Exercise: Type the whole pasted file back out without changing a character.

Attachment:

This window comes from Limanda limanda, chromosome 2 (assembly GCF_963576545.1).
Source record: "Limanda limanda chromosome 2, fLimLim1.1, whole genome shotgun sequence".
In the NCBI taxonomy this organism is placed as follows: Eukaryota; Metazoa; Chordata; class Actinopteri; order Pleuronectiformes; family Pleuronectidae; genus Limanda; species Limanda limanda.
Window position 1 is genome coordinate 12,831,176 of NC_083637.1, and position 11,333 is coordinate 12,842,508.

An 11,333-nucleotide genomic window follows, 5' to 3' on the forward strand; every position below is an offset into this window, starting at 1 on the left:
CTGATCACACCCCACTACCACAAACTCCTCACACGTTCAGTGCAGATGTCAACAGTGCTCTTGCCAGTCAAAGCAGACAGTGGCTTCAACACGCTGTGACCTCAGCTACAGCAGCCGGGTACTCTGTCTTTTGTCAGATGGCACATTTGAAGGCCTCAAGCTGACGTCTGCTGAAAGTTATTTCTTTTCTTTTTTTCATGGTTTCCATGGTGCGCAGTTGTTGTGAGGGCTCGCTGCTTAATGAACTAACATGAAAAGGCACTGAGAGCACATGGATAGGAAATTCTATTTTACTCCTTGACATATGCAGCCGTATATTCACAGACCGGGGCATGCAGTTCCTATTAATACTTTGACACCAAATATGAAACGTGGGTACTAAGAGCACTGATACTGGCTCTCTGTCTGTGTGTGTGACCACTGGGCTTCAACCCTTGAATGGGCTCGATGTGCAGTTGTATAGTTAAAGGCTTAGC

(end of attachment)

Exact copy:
This window comes from Limanda limanda, chromosome 2 (assembly GCF_963576545.1).
Source record: "Limanda limanda chromosome 2, fLimLim1.1, whole genome shotgun sequence".
In the NCBI taxonomy this organism is placed as follows: Eukaryota; Metazoa; Chordata; class Actinopteri; order Pleuronectiformes; family Pleuronectidae; genus Limanda; species Limanda limanda.
Window position 1 is genome coordinate 12,831,176 of NC_083637.1, and position 11,333 is coordinate 12,842,508.

An 11,333-nucleotide genomic window follows, 5' to 3' on the forward strand; every position below is an offset into this window, starting at 1 on the left:
CTGATCACACCCCACTACCACAAACTCCTCACACGTTCAGTGCAGATGTCAACAGTGCTCTTGCCAGTCAAAGCAGACAGTGGCTTCAACACGCTGTGACCTCAGCTACAGCAGCCGGGTACTCTGTCTTTTGTCAGATGGCACATTTGAAGGCCTCAAGCTGACGTCTGCTGAAAGTTATTTCTTTTCTTTTTTTCATGGTTTCCATGGTGCGCAGTTGTTGTGAGGGCTCGCTGCTTAATGAACTAACATGAAAAGGCACTGAGAGCACATGGATAGGAAATTCTATTTTACTCCTTGACATATGCAGCCGTATATTCACAGACCGGGGCATGCAGTTCCTATTAATACTTTGACACCAAATATGAAACGTGGGTACTAAGAGCACTGATACTGGCTCTCTGTCTGTGTGTGTGACCACTGGGCTTCAACCCTTGAATGGGCTCGATGTGCAGTTGTATAGTTAAAGGCTTAGC